This year, acclaimed Marvel film Black Panther became the first superhero movie to be nominated for Best Picture at the Oscars. If you missed it in theaters the first time around, there is good news. In a press release, Walt Disney Studios announced that Black Panther is returning to the big screen.
And even better news: Tickets for the film will be free of charge.
Per Disney, Black Panther will play at 250 AMC Theaters around the country from February 1 to 7. The engagement is to honor Black History Month, a great move considering that Black Panther takes place in the fictional African city of Wakanda and features an almost all Black cast. It celebrates African culture in everything from its costumes to its core message.
Tickets will be free to make sure everyone who wants to see Chadwick Boseman’s heroic turn can do so.
The move comes alongside a $1.5 million donation to the United Negro College Fund.
"Black Panther is groundbreaking for many reasons, including the rich diversity of voices behind its success,” said Robert A. Iger, Chairman and Chief Executive Officer, The Walt Disney Company, in a statement to the press. "The story also showcases the power of knowledge to change the world for the better, and the importance of ensuring everyone has access to it. We’re proud to provide thousands of free screenings of Black Panther in hopes it will continue to inspire audiences, and to support UNCF with a $1.5 million grant to make the dream of higher education a reality for more students."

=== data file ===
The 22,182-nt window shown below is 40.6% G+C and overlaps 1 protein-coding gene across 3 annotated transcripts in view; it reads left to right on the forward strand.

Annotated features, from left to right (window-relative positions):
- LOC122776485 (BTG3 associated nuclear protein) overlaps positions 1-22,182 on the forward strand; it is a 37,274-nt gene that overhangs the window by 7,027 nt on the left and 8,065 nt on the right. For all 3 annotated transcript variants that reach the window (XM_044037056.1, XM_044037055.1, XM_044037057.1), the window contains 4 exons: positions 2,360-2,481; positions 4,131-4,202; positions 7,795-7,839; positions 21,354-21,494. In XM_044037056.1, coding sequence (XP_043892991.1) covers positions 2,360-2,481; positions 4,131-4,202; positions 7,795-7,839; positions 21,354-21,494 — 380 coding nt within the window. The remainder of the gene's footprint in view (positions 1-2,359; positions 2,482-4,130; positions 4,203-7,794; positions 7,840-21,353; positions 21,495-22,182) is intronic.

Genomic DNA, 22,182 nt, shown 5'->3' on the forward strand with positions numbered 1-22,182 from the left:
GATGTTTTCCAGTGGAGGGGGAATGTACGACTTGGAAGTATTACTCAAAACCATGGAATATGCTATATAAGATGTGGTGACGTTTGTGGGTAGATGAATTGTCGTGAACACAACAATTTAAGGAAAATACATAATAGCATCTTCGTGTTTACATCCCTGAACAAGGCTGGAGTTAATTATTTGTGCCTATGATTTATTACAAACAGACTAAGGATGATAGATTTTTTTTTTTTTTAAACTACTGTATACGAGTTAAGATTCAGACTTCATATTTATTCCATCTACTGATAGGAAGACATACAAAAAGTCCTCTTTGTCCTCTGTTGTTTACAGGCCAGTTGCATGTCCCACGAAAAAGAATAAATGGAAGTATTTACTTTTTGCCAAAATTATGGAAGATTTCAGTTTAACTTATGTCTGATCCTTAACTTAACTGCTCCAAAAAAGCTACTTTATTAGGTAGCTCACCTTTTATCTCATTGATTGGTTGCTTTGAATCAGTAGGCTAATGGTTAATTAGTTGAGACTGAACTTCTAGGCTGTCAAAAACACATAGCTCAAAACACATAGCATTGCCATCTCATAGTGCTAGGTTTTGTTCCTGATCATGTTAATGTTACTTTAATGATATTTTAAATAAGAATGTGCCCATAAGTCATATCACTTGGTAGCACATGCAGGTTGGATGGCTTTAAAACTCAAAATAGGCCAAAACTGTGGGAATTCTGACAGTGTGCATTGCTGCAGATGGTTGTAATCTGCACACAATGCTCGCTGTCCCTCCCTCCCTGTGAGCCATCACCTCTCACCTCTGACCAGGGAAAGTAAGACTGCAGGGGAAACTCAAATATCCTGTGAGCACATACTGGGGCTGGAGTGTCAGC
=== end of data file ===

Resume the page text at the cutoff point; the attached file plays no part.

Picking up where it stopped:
Prior to Disney handing out free tickets, individual stars sought to make the film more accessible to everyone. In February of 2018, Octavia Spencer bought out a theater in an underserved part of Mississippi so that children could view the movie. Celebrities like J.J. Abrams, Chelsea Clinton, Ellen DeGeneres, and Viola Davis also donated to New York-based philanthropist Frederick Joseph’s “Black Panther Challenge,” which sought to provide more free screenings for young fans to see the movie.
In addition to scoring six Oscar nominations, the Smithsonian's National Museum of African American History and Culture acquired costumes from the film to display.
Wakanda forever, indeed.